… or four and a half hours of my life I won’t get back.
The impetus for watching this film was actually inspired by St. Patrick’s Day. There’s a scene during the Battle of Fredericksburg where the Irish Brigade of fame, led by Gen. Thomas Meagher, attacks Marye’s Heights and meet the 24th Georgia Volunteer Infantry, or Georgia’s Irish Brigade. In the film, the Georgians are shocked and appalled both that their fellow Irishmen are fighting for the Union and that they are actively shooting their fellow Irishmen. When the Federals retreat, the Georgians send up a cry to honor their dead and retreating brethren. What a way to celebrate a day most everyone else takes as an excuse to drink excessively. The Irish love their misery, I guess, and my father, being 3rd generation Irish, made sure us kids knew the ways of his people.
Southern Irish: Fighting against a tyrannical government, which only makes sense from the States Rights Cause perspective. Because the British had been ruling Ireland for centuries, was extremely discriminatory against them, and had just allowed millions to die during the Great Famine, a tragedy which the Crown could have prevented.
Northern Irish: fighting against slavery and for a unified state, as generally the Irish were the lowest of the second-class citizenry in the UK, hardly better off than slaves. Also for the Union, and very American, ideals that what status you’re born at doesn’t mean you’ll die there, that you can bootstrap yourself up the societal chain.
I’m one of those people who can’t just cherrypick a clip of a film. I have to watch the whole thing. And I did. I did not actively take notes, so what follows will be general impressions of this rewatch. Also, please note that I saw the movie when it came out in 2003, and this might be the first time I’ve seen it since. On principle, I generally don’t watch it. (The soundtrack, on the other hand, is amazing.)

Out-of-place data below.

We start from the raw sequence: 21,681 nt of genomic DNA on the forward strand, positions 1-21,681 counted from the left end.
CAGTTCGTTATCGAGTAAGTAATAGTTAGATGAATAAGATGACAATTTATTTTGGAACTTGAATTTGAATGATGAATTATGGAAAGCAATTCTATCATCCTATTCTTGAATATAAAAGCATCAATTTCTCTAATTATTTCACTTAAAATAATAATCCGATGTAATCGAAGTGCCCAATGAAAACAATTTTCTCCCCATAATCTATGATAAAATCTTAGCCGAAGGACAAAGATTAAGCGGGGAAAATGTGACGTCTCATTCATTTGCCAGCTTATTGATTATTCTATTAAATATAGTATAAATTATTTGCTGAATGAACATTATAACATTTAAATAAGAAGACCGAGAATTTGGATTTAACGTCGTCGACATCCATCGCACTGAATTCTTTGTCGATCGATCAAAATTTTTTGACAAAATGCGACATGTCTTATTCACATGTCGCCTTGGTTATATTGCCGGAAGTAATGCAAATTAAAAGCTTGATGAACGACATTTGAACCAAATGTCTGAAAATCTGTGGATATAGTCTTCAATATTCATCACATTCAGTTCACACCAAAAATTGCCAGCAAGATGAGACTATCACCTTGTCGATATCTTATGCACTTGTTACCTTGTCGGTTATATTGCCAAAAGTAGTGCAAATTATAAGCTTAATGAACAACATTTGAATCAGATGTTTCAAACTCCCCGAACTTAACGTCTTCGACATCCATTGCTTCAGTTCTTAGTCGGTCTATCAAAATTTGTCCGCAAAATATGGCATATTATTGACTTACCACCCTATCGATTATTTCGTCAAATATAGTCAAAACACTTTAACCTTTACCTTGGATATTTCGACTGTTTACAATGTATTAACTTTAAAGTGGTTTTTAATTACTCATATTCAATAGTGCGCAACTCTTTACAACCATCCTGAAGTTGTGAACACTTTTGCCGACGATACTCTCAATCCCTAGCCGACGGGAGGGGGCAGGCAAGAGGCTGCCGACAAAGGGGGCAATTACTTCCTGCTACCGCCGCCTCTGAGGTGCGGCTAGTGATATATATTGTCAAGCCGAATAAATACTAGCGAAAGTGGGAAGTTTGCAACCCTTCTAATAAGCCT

And so without further ado, Gods and Generals:
Among my goals for December: write a post on the 150th of Gettysburg. I’ve been putting it off for a while but December is coming to a close. And so, it is time that I, the Domer in DC, climb the apex of bloggery.
As you may have been aware, this year, 2013, marks the 150th anniversary of the Civil War. There have been anniversary notices and articles for a few years now because the 150th anniversary actually spans 2011 to 2015, but could go even earlier than that, if you want to get into Uncle Tom’s Cabin and Bleeding Kansas and cover all the related things. I won’t get into that because I’ve never read Uncle Tom’s Cabin and I’m not in Kansas anymore, Toto. And honestly, all the related things get discussed ad nauseum at history nerd events anyway and I’m not sure I could distill the arguments into something blogworthy.
Event staff: you had one job.